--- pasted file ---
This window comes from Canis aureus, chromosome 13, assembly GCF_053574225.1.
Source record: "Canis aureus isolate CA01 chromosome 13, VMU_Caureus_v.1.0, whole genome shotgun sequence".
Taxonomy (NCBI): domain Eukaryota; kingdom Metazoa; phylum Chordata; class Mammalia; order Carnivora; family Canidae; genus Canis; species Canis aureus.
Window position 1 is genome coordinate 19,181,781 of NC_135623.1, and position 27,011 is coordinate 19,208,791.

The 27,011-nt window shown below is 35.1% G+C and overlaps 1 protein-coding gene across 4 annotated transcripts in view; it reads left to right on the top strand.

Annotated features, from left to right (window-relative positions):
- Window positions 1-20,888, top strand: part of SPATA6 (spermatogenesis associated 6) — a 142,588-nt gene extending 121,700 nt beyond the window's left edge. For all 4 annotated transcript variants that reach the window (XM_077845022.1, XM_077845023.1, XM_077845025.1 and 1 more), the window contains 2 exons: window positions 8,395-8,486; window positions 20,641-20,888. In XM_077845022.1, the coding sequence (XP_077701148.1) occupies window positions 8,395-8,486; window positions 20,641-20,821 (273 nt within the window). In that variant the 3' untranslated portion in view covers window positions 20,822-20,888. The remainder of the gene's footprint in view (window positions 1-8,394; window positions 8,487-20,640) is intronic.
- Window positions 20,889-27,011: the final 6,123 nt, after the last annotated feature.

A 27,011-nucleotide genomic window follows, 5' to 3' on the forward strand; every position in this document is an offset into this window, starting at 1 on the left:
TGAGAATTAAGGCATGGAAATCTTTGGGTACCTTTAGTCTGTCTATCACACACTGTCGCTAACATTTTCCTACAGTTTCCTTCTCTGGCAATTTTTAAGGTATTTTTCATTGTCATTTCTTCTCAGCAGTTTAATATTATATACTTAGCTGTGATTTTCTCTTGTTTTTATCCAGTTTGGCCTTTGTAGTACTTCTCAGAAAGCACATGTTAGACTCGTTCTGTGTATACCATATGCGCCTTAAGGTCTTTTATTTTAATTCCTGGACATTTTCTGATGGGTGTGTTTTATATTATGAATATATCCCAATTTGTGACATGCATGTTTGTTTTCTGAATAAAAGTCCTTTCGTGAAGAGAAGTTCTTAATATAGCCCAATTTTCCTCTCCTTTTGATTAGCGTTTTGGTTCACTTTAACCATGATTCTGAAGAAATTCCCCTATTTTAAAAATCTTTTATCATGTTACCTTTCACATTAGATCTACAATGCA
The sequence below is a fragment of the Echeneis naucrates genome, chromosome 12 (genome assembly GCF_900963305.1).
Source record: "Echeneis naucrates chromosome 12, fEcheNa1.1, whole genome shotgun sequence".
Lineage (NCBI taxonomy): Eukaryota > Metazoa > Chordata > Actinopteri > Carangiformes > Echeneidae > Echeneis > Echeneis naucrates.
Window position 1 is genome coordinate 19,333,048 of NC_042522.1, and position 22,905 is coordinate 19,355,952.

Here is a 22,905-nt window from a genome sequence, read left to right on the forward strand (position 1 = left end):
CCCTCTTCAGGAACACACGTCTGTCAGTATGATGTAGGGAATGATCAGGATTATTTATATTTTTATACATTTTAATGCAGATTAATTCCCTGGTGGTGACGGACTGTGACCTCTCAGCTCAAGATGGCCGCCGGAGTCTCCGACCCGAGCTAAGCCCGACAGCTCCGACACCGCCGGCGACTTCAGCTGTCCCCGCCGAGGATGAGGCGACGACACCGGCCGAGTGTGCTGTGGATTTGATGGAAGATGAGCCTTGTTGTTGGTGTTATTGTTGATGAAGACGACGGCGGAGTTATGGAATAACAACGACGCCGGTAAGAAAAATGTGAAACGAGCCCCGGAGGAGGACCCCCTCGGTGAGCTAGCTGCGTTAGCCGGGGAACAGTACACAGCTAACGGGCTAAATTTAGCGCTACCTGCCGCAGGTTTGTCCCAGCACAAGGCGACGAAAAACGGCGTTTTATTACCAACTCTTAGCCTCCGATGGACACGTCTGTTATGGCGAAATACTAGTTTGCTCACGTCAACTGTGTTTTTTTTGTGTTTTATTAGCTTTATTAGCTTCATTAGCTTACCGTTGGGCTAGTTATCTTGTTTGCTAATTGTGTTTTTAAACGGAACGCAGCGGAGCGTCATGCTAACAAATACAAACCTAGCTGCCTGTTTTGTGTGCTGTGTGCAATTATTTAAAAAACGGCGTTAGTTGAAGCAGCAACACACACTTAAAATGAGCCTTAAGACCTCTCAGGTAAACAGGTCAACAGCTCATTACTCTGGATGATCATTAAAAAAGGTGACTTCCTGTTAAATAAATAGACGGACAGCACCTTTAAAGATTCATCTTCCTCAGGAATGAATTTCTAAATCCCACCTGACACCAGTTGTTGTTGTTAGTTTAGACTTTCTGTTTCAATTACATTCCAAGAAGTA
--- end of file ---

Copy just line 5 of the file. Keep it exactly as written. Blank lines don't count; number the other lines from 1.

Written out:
The 27,011-nt window shown below is 35.1% G+C and overlaps 1 protein-coding gene across 4 annotated transcripts in view; it reads left to right on the top strand.